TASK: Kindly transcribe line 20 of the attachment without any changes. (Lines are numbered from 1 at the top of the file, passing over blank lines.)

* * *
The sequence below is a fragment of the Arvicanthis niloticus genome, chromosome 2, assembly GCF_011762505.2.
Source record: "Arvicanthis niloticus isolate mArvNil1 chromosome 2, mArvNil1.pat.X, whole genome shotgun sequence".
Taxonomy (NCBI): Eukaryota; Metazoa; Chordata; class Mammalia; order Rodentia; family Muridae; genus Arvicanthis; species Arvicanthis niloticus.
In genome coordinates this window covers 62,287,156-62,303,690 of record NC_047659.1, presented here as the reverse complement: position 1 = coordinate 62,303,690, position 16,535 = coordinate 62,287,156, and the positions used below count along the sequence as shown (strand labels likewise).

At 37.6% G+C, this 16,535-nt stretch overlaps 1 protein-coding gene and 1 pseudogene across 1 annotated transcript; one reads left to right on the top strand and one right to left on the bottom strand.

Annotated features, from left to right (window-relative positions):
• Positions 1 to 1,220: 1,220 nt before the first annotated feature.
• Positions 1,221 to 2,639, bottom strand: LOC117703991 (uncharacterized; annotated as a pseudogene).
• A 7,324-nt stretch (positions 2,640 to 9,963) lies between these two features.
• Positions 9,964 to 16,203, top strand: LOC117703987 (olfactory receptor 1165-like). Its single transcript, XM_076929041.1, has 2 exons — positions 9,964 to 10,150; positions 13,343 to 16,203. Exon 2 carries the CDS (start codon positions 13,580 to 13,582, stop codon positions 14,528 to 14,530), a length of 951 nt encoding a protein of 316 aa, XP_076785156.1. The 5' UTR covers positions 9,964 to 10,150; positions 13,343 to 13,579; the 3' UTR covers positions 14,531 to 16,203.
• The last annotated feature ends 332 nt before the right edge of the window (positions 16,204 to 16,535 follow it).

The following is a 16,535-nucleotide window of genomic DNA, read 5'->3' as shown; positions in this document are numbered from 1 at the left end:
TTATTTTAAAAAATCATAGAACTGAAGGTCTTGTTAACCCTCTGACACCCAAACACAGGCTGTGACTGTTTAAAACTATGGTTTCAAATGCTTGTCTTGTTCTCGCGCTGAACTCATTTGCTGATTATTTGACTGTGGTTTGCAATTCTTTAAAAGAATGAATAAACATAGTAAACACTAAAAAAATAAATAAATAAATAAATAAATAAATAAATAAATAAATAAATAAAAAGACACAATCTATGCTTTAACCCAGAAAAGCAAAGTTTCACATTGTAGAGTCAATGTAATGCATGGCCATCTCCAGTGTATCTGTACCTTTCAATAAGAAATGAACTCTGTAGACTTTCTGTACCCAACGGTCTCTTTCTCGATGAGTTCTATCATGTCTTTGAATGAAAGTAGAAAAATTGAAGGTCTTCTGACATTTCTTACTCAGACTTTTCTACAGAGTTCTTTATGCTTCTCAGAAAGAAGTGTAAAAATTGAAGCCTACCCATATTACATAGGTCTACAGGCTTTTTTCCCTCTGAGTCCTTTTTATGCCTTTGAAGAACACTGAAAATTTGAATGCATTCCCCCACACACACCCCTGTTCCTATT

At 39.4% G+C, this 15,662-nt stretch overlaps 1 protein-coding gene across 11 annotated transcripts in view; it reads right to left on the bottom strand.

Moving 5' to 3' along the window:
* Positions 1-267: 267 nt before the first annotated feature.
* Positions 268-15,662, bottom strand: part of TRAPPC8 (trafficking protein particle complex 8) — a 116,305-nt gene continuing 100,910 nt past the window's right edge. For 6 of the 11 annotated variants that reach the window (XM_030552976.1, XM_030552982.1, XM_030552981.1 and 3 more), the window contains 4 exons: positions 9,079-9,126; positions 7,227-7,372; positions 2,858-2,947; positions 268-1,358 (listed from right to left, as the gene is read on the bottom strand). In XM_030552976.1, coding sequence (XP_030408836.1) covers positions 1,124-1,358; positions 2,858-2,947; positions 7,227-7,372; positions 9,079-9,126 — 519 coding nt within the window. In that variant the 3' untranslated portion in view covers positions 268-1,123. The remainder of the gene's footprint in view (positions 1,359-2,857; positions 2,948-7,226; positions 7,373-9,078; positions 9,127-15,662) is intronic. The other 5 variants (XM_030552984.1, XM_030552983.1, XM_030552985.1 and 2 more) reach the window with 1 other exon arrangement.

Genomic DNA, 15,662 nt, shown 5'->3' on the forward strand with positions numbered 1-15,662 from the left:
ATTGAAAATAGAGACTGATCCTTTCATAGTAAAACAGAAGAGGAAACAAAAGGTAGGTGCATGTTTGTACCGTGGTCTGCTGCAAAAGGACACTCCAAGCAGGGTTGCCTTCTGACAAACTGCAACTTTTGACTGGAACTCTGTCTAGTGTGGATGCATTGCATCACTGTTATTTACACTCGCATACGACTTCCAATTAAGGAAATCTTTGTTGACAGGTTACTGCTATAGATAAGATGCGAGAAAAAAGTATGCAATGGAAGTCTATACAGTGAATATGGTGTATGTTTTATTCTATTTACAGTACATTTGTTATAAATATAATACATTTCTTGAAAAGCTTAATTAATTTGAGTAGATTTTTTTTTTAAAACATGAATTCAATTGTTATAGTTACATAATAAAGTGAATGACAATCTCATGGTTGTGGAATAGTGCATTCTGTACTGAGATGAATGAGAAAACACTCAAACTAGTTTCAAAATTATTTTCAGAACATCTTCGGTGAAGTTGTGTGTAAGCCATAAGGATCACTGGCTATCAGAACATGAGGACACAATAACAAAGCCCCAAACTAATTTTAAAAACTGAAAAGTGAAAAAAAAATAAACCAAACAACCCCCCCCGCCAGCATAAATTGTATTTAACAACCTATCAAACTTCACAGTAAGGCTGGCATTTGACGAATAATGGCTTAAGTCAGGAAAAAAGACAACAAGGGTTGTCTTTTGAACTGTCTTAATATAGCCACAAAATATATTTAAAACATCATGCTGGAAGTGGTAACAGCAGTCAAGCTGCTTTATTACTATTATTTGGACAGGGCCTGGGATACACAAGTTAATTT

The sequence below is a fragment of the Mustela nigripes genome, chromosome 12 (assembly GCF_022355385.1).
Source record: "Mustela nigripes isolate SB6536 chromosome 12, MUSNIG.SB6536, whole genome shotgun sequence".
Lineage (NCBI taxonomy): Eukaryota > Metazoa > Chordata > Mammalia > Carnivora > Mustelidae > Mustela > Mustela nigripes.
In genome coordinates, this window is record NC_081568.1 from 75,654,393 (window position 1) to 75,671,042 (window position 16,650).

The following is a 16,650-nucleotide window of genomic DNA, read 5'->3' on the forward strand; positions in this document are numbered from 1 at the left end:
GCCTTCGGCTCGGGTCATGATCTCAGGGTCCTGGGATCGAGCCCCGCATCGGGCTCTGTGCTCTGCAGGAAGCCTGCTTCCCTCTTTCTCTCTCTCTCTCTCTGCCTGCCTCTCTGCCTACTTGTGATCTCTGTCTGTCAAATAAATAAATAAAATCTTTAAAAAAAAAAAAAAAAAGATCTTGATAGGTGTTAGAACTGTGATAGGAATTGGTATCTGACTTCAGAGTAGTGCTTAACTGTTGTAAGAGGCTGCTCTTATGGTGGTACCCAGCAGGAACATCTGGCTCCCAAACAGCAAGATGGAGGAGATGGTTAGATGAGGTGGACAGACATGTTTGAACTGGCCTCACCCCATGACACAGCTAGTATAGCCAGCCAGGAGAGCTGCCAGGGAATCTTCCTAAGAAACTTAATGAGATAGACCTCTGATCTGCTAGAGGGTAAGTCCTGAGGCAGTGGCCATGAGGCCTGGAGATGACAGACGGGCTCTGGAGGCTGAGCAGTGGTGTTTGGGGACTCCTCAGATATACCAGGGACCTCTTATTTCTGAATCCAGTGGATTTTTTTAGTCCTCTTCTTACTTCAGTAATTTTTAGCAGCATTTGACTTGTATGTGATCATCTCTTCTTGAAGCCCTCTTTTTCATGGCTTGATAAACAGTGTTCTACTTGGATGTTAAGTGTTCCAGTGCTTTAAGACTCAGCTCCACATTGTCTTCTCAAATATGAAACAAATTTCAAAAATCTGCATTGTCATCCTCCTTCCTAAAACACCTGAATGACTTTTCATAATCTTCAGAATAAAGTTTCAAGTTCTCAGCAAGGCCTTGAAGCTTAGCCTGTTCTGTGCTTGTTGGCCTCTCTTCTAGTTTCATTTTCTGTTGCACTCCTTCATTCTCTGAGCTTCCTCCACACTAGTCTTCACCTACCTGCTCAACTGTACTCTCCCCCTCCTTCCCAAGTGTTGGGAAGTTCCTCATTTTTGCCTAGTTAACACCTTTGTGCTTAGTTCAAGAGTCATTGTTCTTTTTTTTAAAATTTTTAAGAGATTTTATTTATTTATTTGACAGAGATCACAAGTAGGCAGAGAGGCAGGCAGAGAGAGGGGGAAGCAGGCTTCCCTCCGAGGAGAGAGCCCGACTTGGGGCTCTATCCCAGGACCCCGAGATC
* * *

The sequence below is a fragment of the Mustela nigripes genome, chromosome 12 (assembly GCF_022355385.1).